Making space for queer-identifying religious youth’ (2011-2013) is an Economic and Social Research Council (ESRC) funded project, which seeks to shed light on youth cultures, queer community and religiosity. There is a lack of empirical research that examines queer Christian youth, their experiences, perspectives and perceptions, with some sources casting religion as automatically negative or harmful to the realization of LGBT (lesbian, gay, bisexual, and transgender) identity (or ‘coming out’). Whilst non-heterosexuality is often associated with secularism, this study works against this dominant discourse by exploring the experiences of young LGBT people’s connections with Christianity.
It is important to explore how embodying a religious identity interplays with other forms and contexts of identity, specifically those related to sexual identity (Stein, 2001; Yip, 2005; Taylor, 2009; Taylor, Hines, and Casey, 2011). This exploration will question how such intersections are formed, negotiated and resisted across time and places: ‘contradictions’ are both privately and publically inhabited in the context of legislative change and increasing, but often competing, socio-legal recognition. Considerations of ‘sexual citizenship’ are still positioned as separate from and indeed negated by, religious rights. Questions around ‘queer’ engagements in civil partnerships, marriage, and other practices (e.g. adoption) have created a number of provoking stances and policy provisions—but what remains unanswered is how people experience and situate themselves within sometimes competing, or ‘contradictory’, moments (Weeks, Heaphy, and Donovan 2001; Weeks 2007) as ‘religious queers’ who may be tasked with ‘queering religion’.
Religion is often depicted as the conservative element that prevents the advancement of sexual citizenship. A small but active religious minority in the US has received much attention for its anti-gay political activity; much less attention has been paid to the more positive, supportive role that religious-based groups can play (see Browne, Munt, and Yip, 2010). These themes are central to work on youth cultures, queer community, and religiosity. In making space for Queer Identifying religious youth, the (in)visibility of queer religious identity gave participants reason to pause in inclusive and/or sacred spaces. Christianity was seen as a less visible identity that participants could (dis)identify with depending on context. Simultaneously, the embodiment of sexual identity could cause tensions in accessing religious space. Examining how both material (such as the young people’s bedrooms, public spaces) and virtual (through online technologies such as Facebook, Twitter and other online technologies) spaces are embodied by young queer Christian youth enables us to explore how sexuality and religion—and in our case, Christianity–might mutually and complexly construct one another (Taylor and Snowdon, 2014).
Browne, Kath, Sally R. Munt, and Andrew Kam-Tuck Yip. Queer Spiritual Spaces: Sexual and Sacred Places. London: Ashgate, 2010.
Drawn from extensive, new and rich empirical research across the UK, Canada and USA, Queer Spiritual Spaces investigates the contemporary socio-cultural practices of belief, by those who have historically been, and continue to be, excluded or derided by mainstream religions and alternative spiritualities. The concept of ‘Queer’, constitutes a new term that Christian communities have to process and recognize. Further, the queer concept does not have a plain, unquestionable meaning. Indeed, queer is viewed as disarranged, blurred, untraditional, amateurish and vague. Alternatively, the reinforcement of GLBT/LGBT/LGBTQI terms may take a different position, acknowledging identities as factors in the political struggles for equality and diversity. Moreover, bisexual Christians have to deal with feelings of aversion that others have towards their sexuality in addition to the monosexism, which is framed by heteronormativity and homonormativity.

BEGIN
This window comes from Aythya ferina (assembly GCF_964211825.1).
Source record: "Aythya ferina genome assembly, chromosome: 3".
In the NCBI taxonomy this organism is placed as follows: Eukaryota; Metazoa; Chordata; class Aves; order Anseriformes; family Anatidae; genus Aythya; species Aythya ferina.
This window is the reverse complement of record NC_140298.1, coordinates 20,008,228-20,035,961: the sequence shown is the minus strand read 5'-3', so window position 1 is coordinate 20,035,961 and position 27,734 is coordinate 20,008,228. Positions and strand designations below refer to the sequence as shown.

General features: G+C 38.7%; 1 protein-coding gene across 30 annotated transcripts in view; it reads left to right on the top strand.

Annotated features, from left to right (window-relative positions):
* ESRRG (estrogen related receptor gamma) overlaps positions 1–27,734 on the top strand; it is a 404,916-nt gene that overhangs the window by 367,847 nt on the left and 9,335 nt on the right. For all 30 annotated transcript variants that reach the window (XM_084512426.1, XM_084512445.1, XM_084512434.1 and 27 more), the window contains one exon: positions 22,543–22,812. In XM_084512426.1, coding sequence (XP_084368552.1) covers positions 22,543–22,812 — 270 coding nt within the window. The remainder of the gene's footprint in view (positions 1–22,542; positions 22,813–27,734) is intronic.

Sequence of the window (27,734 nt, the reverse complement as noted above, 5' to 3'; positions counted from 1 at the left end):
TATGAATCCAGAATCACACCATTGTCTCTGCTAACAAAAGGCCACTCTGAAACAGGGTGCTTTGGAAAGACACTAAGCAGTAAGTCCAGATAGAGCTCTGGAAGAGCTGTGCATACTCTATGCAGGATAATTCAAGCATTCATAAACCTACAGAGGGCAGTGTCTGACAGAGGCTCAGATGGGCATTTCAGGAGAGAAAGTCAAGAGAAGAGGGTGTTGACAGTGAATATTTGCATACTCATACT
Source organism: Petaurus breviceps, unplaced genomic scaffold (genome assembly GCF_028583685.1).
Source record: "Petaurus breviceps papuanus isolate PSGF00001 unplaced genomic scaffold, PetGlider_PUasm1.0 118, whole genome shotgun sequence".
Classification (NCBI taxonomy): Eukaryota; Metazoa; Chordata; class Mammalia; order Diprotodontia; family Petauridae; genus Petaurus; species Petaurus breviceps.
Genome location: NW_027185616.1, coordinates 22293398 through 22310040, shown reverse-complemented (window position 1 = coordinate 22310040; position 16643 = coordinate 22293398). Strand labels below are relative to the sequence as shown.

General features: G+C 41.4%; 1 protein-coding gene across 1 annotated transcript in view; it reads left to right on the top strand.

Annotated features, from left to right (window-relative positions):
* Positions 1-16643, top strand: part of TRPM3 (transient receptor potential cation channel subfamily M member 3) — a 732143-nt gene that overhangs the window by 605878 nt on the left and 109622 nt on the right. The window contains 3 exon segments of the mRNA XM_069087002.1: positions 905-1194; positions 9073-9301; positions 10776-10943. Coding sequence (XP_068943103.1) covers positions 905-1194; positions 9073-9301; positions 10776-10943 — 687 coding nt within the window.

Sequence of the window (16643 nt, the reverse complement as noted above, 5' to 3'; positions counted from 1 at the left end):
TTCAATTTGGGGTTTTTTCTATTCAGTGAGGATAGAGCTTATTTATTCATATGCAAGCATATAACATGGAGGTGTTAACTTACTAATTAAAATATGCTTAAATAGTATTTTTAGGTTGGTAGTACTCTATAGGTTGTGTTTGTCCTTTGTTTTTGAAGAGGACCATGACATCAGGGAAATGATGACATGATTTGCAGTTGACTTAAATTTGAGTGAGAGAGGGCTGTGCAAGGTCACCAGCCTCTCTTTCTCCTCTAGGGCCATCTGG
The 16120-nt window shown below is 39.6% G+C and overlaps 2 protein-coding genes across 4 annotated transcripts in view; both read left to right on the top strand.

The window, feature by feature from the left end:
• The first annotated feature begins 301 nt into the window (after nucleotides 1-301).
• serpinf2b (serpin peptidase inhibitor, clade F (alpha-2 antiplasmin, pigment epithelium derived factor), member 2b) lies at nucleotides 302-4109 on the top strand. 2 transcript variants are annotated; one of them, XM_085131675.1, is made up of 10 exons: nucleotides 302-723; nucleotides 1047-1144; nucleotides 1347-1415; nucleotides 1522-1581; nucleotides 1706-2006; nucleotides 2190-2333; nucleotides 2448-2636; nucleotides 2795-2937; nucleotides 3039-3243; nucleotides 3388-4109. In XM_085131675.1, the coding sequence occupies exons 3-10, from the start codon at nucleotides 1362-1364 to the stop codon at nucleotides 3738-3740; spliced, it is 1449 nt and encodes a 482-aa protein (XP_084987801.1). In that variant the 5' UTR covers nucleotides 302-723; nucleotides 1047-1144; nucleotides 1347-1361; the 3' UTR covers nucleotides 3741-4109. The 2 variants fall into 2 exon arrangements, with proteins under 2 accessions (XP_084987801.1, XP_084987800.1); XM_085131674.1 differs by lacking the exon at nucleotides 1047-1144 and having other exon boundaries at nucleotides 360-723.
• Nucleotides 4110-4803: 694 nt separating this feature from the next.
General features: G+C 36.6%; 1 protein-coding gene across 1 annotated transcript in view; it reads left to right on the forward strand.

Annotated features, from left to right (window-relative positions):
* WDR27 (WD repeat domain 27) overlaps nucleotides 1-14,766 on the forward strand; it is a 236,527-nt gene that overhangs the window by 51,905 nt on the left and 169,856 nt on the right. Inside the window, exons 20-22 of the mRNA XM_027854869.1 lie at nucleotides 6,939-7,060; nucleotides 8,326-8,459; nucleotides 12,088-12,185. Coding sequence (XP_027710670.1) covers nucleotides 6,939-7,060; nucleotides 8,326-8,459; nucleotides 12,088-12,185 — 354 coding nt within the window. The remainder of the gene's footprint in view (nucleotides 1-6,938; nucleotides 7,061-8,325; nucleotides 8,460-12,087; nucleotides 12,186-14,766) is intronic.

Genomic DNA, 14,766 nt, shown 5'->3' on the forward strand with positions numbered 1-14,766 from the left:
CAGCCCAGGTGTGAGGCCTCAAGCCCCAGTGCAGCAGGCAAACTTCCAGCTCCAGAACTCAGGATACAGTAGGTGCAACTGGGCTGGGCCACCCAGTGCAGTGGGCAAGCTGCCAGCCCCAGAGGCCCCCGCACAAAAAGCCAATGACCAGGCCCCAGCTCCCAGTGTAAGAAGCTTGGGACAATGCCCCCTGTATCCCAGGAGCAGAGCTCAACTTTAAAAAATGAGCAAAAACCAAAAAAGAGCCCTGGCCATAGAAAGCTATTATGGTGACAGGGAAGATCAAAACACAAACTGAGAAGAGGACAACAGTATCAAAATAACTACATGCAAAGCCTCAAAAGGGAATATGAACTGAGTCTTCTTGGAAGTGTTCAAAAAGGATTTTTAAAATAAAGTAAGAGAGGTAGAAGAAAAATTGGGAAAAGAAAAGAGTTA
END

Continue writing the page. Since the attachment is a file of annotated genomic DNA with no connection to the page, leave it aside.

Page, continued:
Taylor, Yvette and Ria Snowdon. Queering Religion, Religious Queers. London and New York: Routledge, 2014.
Queering Religion, Religious Queers how religious identity interplays with other forms and contexts of identity, specifically those related to sexual identity. It asks how these intersections are formed, negotiated and resisted across time and places: ‘contradictions’ are both privately and publicly inhabited in the context of legislative change and increasing, but often competing, socio-legal recognition. Considerations of ‘sexual citizenship’ are still positioned as separate from and indeed negated by, religious rights. Questions around ‘queer’ engagements in civil partnerships, marriage, and other practices (e.g. adoption) have created a number of provoking stances and policy provisions – but what remains unanswered is how people experience and situate themselves within sometimes competing, or ‘contradictory’, moments as ‘religious queers’ who may be tasked with ‘queering religion’.
Yip, Andrew Kam-Tuck and Sarah-Jane Page. Religion and Sexual Identities: A Multi-faith Exploration of Young Adults. Aldershot: Ashgate, 2013.
Presenting qualitative and quantitative findings on the lived experiences of around seven hundred young adults from Christian, Muslim, Jewish, Hindu, Buddhist, Sikh and mixed-faith backgrounds, Religious and Sexual Identities provides an illuminating and nuanced analysis of young adults’ perceptions and negotiations of their religious, sexual, youth and gender identities. It demonstrates how these young adults creatively construct meanings and social connections as they navigate demanding but exciting spaces in which their multiple identities intersect.